The Raptor Trail: New World album review

The US power trio The Raptor Trail’s second album – they’re no dinosaurs.

Cover art for The Raptor Trail's New World

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Given the regeneration of progressive music over recent years, you might assume that all the genre boundaries have been pushed and true originality is becoming a scarce commodity. Mercifully, that doesn’t seem to be the case, and this North Carolinean/Georgian band are yet another example of an act presenting their own highly innovative strain of prog rock. Their mix of southern rock with transitory flashes of 70s prog is one classy concoction, curious and commercially minded. Extending to over eight minutes, Going To Dublin somehow manages to cram all those varied influences into a single track, and the result is utterly captivating.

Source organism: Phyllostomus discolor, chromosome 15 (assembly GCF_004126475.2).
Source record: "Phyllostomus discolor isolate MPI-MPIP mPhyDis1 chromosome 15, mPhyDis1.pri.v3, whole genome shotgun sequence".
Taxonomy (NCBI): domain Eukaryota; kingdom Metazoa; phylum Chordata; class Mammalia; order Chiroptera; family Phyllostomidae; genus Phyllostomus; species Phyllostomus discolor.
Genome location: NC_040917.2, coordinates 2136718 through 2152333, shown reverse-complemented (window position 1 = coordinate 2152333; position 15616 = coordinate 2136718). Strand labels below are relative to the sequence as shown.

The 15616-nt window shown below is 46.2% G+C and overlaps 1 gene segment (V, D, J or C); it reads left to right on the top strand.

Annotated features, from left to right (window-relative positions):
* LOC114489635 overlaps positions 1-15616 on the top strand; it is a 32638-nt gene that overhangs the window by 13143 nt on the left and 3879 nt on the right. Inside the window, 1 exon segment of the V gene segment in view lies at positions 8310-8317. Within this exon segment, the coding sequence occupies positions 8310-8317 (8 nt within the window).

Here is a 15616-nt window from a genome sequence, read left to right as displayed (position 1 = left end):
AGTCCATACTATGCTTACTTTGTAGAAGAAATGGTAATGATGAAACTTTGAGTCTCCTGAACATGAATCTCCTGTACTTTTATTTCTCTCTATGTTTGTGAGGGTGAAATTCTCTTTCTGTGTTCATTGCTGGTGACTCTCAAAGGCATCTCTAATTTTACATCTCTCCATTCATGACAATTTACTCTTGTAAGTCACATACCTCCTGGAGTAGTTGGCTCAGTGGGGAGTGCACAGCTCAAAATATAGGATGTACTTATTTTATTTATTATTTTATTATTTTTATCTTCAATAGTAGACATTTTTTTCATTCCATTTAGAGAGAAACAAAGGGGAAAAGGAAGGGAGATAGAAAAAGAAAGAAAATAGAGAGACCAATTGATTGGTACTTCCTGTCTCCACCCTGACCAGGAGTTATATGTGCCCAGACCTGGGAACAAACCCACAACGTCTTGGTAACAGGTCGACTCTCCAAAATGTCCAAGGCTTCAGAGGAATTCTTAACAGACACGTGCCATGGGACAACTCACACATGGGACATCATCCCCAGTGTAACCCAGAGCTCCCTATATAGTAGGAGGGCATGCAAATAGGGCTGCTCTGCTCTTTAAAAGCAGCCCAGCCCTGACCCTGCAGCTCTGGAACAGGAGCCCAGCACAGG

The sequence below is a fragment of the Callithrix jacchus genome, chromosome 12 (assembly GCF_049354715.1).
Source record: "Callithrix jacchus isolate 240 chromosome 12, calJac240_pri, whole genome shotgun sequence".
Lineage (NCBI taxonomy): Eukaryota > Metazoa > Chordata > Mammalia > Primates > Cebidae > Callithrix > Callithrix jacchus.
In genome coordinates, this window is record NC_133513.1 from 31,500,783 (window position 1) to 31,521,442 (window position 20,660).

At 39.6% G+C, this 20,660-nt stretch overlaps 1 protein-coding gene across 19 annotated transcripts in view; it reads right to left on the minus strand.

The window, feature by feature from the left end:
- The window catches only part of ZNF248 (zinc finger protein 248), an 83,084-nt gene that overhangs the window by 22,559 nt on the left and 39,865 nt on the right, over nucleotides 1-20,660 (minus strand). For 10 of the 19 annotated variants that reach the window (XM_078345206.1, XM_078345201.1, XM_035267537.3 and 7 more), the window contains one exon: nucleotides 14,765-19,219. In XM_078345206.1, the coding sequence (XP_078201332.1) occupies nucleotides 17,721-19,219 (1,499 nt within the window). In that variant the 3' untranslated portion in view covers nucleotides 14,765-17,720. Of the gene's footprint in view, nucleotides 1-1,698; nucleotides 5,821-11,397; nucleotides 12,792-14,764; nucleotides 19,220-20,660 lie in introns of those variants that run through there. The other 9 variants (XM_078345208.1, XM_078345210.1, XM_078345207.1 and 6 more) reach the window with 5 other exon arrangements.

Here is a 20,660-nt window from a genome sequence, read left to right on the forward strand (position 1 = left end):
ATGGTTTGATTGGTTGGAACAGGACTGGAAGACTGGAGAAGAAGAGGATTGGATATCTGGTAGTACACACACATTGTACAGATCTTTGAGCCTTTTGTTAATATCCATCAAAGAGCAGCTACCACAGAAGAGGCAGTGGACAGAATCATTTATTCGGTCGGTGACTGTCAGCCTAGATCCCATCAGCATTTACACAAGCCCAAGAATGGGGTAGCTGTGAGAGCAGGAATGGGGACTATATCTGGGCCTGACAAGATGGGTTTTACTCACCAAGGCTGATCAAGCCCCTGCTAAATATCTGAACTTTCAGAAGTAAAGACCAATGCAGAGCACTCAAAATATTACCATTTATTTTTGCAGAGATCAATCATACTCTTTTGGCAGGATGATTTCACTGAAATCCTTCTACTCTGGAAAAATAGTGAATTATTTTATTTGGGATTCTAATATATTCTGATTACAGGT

Such a transition through boogie rock, early Rush with a David Gilmour-style guitar solo on top should sound like a clumsy, musical cut ‘n’ paste job; in these hands it’s unexpectedly smooth. New World also steers away from such complex interplay, with songs like Time Slides Onward and Blue Highway (which even contains a nod to Jessica by The Allman Brothers) having the kind of wilful, progressive accessibility, that the Von Hertzen Brothers and their like are so adept at. If yours is a wide musical taste, step into The Raptor Trail’s new world.